It could be just his guilty conscience, because he's never kept a secret from his family, especially from his dad before, but that's because nothing worth keeping a secret has ever happened to him. He thinks he must have had the most normal childhood in all of existence... he hasn't even broken a bone or come down with chickenpox. And this is the kind of life Angel likes hearing about. So if roughhousing with a kid who's not going to sleep with the guy provides some kind of compensation, why not go ahead with it? Especially since Angel is always so nonchalantly accepting about anything he does.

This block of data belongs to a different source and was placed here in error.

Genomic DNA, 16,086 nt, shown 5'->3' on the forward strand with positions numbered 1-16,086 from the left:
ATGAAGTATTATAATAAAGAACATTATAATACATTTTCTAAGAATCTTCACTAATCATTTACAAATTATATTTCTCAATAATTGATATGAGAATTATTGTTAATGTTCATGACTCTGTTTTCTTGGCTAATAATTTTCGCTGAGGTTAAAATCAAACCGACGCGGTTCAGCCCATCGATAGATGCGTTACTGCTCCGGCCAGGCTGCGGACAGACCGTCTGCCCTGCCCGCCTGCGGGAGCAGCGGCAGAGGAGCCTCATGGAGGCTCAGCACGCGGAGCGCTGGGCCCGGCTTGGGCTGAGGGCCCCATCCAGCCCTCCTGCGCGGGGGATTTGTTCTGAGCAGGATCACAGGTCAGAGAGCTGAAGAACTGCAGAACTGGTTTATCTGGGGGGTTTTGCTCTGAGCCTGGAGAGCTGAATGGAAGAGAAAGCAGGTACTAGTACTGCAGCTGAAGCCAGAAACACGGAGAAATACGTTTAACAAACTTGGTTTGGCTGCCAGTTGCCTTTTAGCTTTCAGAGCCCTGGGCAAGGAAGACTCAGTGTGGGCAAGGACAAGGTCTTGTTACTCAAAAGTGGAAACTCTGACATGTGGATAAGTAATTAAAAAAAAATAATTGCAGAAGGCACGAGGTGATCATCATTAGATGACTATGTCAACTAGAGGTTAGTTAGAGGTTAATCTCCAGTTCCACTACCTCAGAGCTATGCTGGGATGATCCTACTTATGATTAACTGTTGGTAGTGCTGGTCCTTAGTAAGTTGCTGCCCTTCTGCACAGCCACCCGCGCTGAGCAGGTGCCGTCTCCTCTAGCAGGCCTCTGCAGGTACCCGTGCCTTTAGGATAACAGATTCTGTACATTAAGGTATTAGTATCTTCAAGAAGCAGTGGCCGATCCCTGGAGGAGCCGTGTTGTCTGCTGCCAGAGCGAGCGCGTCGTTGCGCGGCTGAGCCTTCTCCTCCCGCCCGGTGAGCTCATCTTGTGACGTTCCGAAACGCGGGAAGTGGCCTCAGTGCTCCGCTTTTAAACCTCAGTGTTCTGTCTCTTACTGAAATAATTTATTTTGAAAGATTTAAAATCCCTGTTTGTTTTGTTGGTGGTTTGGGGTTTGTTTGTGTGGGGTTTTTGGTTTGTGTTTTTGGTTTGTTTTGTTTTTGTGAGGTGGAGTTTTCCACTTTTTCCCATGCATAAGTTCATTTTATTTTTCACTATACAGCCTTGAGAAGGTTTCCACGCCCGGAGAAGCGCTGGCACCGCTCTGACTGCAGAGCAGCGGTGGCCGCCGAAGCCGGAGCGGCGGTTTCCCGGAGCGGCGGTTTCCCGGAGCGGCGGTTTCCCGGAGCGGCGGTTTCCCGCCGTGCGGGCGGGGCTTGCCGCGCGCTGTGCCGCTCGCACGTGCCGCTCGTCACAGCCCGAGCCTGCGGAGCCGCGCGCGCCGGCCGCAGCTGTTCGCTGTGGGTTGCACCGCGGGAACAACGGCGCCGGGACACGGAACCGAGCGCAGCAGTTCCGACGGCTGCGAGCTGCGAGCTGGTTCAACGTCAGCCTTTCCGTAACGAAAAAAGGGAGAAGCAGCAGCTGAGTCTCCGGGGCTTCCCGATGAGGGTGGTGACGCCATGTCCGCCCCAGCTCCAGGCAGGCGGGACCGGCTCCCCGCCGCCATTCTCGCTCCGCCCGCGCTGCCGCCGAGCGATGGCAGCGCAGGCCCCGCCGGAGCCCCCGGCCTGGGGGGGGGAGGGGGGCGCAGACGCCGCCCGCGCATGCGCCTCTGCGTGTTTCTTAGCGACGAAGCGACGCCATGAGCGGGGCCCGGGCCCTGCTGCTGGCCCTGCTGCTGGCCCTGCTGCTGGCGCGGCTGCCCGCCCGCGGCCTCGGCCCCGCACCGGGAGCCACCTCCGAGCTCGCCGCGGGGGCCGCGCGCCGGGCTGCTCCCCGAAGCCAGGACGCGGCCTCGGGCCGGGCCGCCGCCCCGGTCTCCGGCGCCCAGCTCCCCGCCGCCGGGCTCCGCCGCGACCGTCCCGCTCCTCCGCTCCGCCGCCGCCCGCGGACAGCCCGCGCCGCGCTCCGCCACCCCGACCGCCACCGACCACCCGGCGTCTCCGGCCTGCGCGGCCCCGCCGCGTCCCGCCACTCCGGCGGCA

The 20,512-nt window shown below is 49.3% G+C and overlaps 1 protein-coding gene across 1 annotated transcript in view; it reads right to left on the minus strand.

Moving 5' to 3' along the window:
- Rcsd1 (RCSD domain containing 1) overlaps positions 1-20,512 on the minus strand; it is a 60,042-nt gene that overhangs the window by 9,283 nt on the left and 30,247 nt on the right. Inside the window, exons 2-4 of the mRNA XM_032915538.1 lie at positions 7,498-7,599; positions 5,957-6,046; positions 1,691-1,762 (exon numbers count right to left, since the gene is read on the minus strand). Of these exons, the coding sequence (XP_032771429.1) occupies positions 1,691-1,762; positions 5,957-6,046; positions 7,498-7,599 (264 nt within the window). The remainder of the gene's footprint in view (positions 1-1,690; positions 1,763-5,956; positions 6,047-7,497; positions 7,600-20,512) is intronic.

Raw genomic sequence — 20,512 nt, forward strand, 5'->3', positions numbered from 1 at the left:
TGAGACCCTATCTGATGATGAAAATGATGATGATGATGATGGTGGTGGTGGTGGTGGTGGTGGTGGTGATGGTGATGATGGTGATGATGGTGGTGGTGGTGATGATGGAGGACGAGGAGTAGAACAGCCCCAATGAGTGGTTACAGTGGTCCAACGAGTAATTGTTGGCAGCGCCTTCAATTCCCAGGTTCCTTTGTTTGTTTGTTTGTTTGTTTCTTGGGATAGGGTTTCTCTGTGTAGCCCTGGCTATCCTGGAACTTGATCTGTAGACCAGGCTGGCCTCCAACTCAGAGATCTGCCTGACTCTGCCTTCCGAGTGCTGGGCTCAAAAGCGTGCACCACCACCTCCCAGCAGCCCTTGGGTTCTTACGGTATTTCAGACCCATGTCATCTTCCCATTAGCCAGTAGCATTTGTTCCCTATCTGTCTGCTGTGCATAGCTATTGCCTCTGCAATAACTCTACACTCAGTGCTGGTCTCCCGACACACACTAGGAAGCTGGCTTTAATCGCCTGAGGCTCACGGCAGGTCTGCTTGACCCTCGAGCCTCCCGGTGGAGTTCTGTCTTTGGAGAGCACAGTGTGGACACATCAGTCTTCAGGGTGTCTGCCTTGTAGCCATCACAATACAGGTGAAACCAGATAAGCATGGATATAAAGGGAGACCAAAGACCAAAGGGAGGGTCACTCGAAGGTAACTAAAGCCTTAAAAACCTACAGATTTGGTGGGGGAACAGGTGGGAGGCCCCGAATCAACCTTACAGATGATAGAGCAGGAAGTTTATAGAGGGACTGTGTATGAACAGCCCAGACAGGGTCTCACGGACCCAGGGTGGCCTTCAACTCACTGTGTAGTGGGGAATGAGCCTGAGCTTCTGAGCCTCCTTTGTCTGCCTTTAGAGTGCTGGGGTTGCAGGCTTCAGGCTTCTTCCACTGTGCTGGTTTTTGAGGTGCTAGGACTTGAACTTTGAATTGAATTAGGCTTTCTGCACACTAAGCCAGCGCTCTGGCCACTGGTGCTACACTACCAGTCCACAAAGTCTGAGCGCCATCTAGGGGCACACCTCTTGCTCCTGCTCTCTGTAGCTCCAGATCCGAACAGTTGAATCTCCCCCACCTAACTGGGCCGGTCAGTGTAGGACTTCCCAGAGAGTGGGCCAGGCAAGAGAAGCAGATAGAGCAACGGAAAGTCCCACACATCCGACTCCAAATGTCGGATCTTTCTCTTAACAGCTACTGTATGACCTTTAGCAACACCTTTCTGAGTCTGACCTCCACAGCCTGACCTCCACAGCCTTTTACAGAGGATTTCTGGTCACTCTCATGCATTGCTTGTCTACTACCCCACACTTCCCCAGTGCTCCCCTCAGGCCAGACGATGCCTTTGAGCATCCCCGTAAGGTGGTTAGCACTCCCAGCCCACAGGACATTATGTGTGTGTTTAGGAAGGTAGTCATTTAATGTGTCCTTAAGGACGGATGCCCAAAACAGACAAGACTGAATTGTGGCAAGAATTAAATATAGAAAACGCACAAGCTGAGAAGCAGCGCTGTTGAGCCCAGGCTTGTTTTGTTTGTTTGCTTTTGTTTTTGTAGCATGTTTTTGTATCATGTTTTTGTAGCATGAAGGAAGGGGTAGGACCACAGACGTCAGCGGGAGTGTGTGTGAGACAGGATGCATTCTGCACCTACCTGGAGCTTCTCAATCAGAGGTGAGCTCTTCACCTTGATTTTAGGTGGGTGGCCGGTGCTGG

It kind of lends a glamour to his ordinary life - going about talking on the phone with Tracy, fighting with The Brat, getting out of his mom's chores and talking politics with his dad, all the while aware of a secret identity. A whole world exists in midnight beach talks where he is the magnet of someone's universe, a place made so much the more exciting for the lack of humdrum details like last names and sexual orientations.

Not once does Angel take advantage of the broadening boundaries.

One night, when the cool sea breeze has made him a little more frisky than normal, he tries to persuade Angel into the water. Angel never swims, never even goes voluntarily near the waves, so he hopes to get a reaction with his tugging and teasing. But Angel merely slips out of his grasp with surprising agility, and smiles indulgently at him. In retaliation, he grabs Angel's throat and jokes, "if you won't learn how to swim, how 'bout I teach you how to drown instead?"